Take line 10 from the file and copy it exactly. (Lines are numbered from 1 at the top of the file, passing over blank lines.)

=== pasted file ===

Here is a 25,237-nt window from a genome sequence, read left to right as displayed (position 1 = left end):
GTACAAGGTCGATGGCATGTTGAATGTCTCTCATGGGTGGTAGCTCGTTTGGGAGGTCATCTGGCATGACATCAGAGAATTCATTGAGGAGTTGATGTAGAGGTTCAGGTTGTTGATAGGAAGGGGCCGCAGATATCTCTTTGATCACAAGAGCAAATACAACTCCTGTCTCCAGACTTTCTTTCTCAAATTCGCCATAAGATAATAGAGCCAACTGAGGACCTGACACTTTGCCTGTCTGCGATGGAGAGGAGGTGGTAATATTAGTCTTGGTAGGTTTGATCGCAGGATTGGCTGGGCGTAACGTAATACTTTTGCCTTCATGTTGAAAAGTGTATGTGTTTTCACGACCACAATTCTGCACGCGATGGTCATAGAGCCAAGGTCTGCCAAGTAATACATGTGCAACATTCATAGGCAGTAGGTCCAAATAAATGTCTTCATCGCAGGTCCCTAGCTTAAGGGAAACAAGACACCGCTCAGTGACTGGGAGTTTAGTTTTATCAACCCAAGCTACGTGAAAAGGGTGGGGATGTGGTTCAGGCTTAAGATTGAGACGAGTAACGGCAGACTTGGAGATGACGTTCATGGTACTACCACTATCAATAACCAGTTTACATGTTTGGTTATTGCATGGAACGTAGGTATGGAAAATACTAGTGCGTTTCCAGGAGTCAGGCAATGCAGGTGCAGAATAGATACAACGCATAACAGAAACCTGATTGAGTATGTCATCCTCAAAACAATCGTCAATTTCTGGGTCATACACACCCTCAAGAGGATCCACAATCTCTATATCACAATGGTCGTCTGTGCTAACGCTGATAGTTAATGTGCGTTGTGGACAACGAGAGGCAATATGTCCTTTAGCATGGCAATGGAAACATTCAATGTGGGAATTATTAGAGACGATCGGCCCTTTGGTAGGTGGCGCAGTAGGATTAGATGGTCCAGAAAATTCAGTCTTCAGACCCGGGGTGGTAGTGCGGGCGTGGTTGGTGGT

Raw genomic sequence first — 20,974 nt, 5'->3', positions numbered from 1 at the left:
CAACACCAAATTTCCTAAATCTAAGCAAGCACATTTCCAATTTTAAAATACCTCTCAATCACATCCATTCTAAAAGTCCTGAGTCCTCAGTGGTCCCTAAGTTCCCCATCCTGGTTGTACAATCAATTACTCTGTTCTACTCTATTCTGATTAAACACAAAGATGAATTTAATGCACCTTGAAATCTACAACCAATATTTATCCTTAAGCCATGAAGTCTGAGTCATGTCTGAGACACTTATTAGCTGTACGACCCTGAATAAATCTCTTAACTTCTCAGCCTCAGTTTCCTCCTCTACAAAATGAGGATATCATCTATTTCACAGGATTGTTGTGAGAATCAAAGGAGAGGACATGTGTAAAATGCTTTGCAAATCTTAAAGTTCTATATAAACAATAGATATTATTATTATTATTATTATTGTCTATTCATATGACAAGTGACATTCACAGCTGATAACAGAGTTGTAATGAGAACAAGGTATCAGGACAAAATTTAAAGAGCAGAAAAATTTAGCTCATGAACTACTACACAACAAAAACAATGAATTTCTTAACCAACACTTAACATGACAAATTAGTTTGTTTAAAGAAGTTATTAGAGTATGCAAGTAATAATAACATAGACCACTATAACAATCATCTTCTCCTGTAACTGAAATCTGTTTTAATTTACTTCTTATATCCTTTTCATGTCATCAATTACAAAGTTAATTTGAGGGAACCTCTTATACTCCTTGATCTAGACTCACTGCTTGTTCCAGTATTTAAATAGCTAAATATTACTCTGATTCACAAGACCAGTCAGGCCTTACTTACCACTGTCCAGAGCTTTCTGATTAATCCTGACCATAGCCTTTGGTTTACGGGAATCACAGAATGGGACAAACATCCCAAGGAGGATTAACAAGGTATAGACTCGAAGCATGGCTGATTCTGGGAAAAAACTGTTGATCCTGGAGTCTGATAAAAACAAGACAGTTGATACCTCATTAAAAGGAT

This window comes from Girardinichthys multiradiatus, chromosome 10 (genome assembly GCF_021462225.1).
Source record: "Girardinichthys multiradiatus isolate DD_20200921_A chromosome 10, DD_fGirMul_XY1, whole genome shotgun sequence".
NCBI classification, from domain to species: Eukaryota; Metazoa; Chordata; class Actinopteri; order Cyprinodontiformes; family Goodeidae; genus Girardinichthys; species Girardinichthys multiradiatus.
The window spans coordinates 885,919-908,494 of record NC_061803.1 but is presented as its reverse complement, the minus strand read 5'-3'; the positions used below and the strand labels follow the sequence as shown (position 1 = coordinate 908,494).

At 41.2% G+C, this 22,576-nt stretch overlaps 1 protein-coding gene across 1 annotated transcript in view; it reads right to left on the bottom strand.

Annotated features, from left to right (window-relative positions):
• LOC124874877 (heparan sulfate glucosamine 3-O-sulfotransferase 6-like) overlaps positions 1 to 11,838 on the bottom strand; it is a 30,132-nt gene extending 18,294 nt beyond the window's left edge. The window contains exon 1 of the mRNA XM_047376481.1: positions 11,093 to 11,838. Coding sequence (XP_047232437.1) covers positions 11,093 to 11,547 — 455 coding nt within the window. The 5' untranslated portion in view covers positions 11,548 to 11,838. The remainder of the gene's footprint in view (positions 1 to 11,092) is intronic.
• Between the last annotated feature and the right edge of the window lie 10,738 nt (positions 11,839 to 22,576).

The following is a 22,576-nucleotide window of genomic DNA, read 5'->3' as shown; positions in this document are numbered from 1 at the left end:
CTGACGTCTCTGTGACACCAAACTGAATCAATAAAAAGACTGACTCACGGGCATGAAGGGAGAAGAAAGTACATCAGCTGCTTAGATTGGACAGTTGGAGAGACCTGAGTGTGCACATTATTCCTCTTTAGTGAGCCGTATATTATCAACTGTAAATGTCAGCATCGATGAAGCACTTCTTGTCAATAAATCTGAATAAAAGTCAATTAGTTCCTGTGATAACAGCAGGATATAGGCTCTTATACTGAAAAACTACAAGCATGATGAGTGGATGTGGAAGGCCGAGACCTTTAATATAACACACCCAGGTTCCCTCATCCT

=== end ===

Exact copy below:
Annotated features, from left to right (window-relative positions):